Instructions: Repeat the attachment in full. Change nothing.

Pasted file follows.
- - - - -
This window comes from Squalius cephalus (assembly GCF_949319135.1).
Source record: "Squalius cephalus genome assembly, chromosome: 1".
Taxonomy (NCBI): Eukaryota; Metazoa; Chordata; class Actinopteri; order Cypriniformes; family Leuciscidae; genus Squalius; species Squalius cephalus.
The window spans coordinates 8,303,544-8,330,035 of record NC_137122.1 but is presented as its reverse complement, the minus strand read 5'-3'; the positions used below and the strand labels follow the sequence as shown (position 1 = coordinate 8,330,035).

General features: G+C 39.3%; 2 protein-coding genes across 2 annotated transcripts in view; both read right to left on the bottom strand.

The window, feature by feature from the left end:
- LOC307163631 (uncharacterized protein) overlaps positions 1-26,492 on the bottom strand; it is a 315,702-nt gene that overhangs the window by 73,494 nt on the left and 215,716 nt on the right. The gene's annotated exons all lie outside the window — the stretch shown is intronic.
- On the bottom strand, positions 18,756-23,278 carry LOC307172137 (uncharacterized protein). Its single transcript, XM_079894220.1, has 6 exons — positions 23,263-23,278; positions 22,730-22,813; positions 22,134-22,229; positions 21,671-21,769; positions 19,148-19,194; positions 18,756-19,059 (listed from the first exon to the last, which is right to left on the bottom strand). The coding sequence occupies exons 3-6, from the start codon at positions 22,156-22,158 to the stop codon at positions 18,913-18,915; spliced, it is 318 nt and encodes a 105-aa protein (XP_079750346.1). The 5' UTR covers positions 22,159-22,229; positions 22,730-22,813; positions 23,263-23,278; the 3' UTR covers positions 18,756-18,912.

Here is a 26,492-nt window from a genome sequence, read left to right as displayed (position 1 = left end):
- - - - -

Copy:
This window comes from Squalius cephalus (assembly GCF_949319135.1).
Source record: "Squalius cephalus genome assembly, chromosome: 1".
Taxonomy (NCBI): Eukaryota; Metazoa; Chordata; class Actinopteri; order Cypriniformes; family Leuciscidae; genus Squalius; species Squalius cephalus.
The window spans coordinates 8,303,544-8,330,035 of record NC_137122.1 but is presented as its reverse complement, the minus strand read 5'-3'; the positions used below and the strand labels follow the sequence as shown (position 1 = coordinate 8,330,035).

General features: G+C 39.3%; 2 protein-coding genes across 2 annotated transcripts in view; both read right to left on the bottom strand.

The window, feature by feature from the left end:
- LOC307163631 (uncharacterized protein) overlaps positions 1-26,492 on the bottom strand; it is a 315,702-nt gene that overhangs the window by 73,494 nt on the left and 215,716 nt on the right. The gene's annotated exons all lie outside the window — the stretch shown is intronic.
- On the bottom strand, positions 18,756-23,278 carry LOC307172137 (uncharacterized protein). Its single transcript, XM_079894220.1, has 6 exons — positions 23,263-23,278; positions 22,730-22,813; positions 22,134-22,229; positions 21,671-21,769; positions 19,148-19,194; positions 18,756-19,059 (listed from the first exon to the last, which is right to left on the bottom strand). The coding sequence occupies exons 3-6, from the start codon at positions 22,156-22,158 to the stop codon at positions 18,913-18,915; spliced, it is 318 nt and encodes a 105-aa protein (XP_079750346.1). The 5' UTR covers positions 22,159-22,229; positions 22,730-22,813; positions 23,263-23,278; the 3' UTR covers positions 18,756-18,912.

Here is a 26,492-nt window from a genome sequence, read left to right as displayed (position 1 = left end):